At first glance, neuropsychologist Brian Butterworth's What Counts: How Every Brain Is Hardwired for Math might infuriate mathphobes who insist that they just can't get a handle on numbers. Could it be true that natural selection produced brains preprogrammed with multiplication tables? Read a few pages, though, and you'll see that Professor Butterworth has more than a little sympathy for the arithmetically challenged, and indeed confesses that he too has a hard time with figures. His thesis isn't that we are born doing math, but that we are born with a faculty for learning math, much like our ability to learn language. He goes on to argue that unique individual differences in this faculty combine with our educational experiences to make us either lightning calculators or klutzes who can't figure tips.

Butterworth's style is perfect for his subject, seamlessly weaving scholarly analysis with down-to-earth humor and practical examples that will satisfy the researcher and the lay reader alike. Drawing on archaeology, anthropology, linguistics, and his own neuropsychology, he makes his case like a masterful attorney while remaining careful to leave room for scientific falsification. The history of counting is engrossing and will be new to many readers, as it has been a rather arcane field until recently--but it's just one of the many new vistas opened for the readers of What Counts. --Rob Lightner
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The Number Sense : How the Mind Creates Mathematics
by Stanislas Dehaene

Hardcover - 288 pages (October 1997)
Oxford Univ Pr (Trade); ISBN: 0195110048 ; Dimensions (in inches): 0.99 x 9.55 x 6.39
Other Editions: Paperback

Editorial Reviews
Stanislas Dehaene is a French neurophysiologist of mathematics. There are innumerable books on the psychology of language (as Dehaene shows, by "innumerable" the brain naturally assumes "more than three"), but The Number Sense is the only one devoted to the psychology of mathematics. As a result, it is full of interesting facts and unique insights. Did you know that Chinese may be the perfect spoken language for mathematics, while the arabic numerals are the best written system? That the abilities of lightning calculators and autistic savants probably owe as much to practice as to genius? That some people associate numbers with colors? That there are better ways to learn multiplication than memorizing a table? Dehaene's book is extremely practical as well as fascinating. He never forgets "that mathematics is an extraordinarily difficult activity" for which the human brain--not being a computer--is ill suited, and he suggests many ways to improve its teaching. The Number Sense should be required reading for anyone who has to teach mathematics--or learn it. --Mary Ellen Curtin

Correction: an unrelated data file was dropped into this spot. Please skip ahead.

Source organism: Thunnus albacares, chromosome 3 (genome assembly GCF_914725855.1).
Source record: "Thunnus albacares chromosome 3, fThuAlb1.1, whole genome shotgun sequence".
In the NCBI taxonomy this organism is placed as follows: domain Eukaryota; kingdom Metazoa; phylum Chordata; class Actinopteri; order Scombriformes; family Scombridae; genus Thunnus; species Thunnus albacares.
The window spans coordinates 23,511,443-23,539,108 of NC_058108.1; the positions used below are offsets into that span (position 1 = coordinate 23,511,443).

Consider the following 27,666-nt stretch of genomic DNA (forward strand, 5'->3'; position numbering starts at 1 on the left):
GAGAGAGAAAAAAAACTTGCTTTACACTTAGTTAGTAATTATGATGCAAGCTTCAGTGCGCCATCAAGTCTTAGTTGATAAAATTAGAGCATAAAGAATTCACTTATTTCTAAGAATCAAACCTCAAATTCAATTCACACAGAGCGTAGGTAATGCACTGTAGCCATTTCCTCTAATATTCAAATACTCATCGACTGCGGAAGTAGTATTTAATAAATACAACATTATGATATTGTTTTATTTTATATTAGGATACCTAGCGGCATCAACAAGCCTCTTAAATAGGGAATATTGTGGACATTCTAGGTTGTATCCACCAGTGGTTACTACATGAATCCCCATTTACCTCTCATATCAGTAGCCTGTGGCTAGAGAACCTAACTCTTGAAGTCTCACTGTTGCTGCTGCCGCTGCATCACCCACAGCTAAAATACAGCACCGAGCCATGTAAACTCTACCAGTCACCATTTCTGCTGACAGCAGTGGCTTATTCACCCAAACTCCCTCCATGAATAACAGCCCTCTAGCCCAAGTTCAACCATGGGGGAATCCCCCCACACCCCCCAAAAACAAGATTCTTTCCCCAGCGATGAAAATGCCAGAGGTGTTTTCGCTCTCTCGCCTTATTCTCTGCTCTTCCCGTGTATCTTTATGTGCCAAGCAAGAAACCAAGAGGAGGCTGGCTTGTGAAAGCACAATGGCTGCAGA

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Mathematics - The New Golden Age
by Keith Devlin

Hardcover - 312 pages 5000 edition (November 15, 1999)
Columbia Univ Pr; ISBN: 0231116381 ; Dimensions (in inches): 1.03 x 9.24 x 6.27

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Models in Biology: Mathematics, Statistics, and Computing

By Donald E. Brown & P. Rothery (Contributor)
Paperback Price: $84.95
John Wiley & Sons, Dec, 1993
Review by:
The publisher, John Wiley & Sons
An accessible, integrated treatment of mathematical models in biology, the statistical techniques for fitting and testing them, and associated computer methods. Properties of models, and of methods of fitting and testing them, are demonstrated by computer simulation and illustrated by biological examples.
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Mathematical Sorcery : Revealing the Secrets of Numbers
by Calvin C. Clawson

Hardcover - 300 pages (May 1999)
Perseus Pr; ISBN: 0306460033 ; Dimensions (in inches): 1.00 x 9.23 x 6.27

Editorial Reviews
In this captivating quest for pure knowledge, Clawson takes readers on a journey of discovery to divulge the wisdom of the ancient Greeks, Sumerians, Babylonians, and Egyptians, whose stunning revelations have deep meaning to this day. 134 illustrations.
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Innumeracy : Mathematical Illiteracy and Its Consequences
by John Allen Paulos
Paperback - 180 pages Reprint edition (January 1990)
Vintage Books; ISBN: 0679726012 ; Dimensions (in inches): 0.55 x 7.91 x 5.24

Editorial Reviews